In her daily press briefing on Monday, Iowa Gov. Kim Reynolds confirmed an outbreak of the novel coronavirus in a Cedar Rapids long-term care facility.
Twenty-one of Linn County’s 71 COVID-19 cases are directly related to the outbreak, a designation Reynolds said is characterized by three or more members testing positive for the virus.
The total number of Linn County residents who’ve tested positive for COVID-19 surpassed Johnson County’s on Monday, the first time a county other than Johnson has led in case count. Linn County has 71, Johnson County has 70, and Polk County has 61, according to numbers updated Monday from the Iowa Department of Public Health.
Heritage Specialty Care in Cedar Rapids released a statement March 26 notifying the public that four of its residents had tested positive for the coronavirus after two of its staffers tested positive.
The facility began screening residents screened two times daily for fever and respiratory illness the release said, and for the previous two weeks employees had been screened for fever and respiratory illness upon entering the building with no visitors allowed. The center discontinued communal dining and activities last week.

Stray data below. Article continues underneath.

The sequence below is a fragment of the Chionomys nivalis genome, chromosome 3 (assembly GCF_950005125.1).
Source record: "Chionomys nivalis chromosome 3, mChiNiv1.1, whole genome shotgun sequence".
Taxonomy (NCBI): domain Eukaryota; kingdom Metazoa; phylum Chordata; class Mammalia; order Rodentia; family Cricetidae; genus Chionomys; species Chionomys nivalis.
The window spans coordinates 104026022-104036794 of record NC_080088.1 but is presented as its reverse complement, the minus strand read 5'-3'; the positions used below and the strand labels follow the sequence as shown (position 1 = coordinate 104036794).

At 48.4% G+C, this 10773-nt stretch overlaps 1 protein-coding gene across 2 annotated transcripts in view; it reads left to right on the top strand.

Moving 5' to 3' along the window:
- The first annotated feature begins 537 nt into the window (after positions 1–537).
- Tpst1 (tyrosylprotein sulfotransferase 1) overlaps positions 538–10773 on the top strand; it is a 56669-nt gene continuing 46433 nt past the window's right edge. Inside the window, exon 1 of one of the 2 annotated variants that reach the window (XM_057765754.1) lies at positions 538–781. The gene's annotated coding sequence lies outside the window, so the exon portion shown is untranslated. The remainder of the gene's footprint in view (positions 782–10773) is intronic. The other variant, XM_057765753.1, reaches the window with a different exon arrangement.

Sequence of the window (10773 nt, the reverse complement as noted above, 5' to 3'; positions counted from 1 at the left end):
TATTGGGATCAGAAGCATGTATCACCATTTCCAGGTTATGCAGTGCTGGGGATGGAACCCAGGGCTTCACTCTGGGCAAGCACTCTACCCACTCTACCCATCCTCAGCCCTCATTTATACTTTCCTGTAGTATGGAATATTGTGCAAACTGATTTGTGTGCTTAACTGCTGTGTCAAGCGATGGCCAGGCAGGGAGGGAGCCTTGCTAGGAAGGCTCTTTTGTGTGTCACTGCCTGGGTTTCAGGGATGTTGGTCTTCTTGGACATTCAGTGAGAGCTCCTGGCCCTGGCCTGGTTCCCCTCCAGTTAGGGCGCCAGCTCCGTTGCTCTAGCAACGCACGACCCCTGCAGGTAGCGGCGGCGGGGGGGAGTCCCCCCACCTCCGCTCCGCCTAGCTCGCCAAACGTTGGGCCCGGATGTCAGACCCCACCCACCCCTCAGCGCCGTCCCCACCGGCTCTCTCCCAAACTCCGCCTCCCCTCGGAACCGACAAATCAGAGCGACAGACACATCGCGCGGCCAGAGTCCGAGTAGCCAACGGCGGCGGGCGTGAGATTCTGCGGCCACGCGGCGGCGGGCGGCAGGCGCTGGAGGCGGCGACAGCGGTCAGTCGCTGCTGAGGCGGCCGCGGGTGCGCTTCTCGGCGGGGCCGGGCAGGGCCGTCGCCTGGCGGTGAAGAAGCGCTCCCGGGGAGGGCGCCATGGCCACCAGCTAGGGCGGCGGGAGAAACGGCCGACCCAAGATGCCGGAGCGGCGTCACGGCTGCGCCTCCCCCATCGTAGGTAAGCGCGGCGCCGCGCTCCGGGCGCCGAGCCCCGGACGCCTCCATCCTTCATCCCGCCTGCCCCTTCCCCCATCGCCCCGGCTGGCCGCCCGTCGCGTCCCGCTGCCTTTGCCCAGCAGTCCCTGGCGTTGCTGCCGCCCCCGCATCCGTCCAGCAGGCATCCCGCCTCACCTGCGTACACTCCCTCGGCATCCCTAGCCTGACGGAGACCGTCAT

Reynolds said early in the state’s preparation for potential COVID-19 outbreaks, she instructed long-term care facilities to screen staffers at the beginning of their shift, including a temperature check, to mitigate the risk of exposing residents to the virus. Now, she said she’s ordered that screening procedure for workers at all public health care facilities in Iowa.
As testing ramps up in the state, 88 additional Iowans tested positive for COVID-19 Monday, the largest single-day spike in cases. Before, Iowa’s biggest case spike was March 27 and Sunday, a signal, according to Reynolds, that the state is able to conduct more testing.
She added that the state is waiting on at least 15 recently FDA-approved testing machines that would conduct tests more quickly.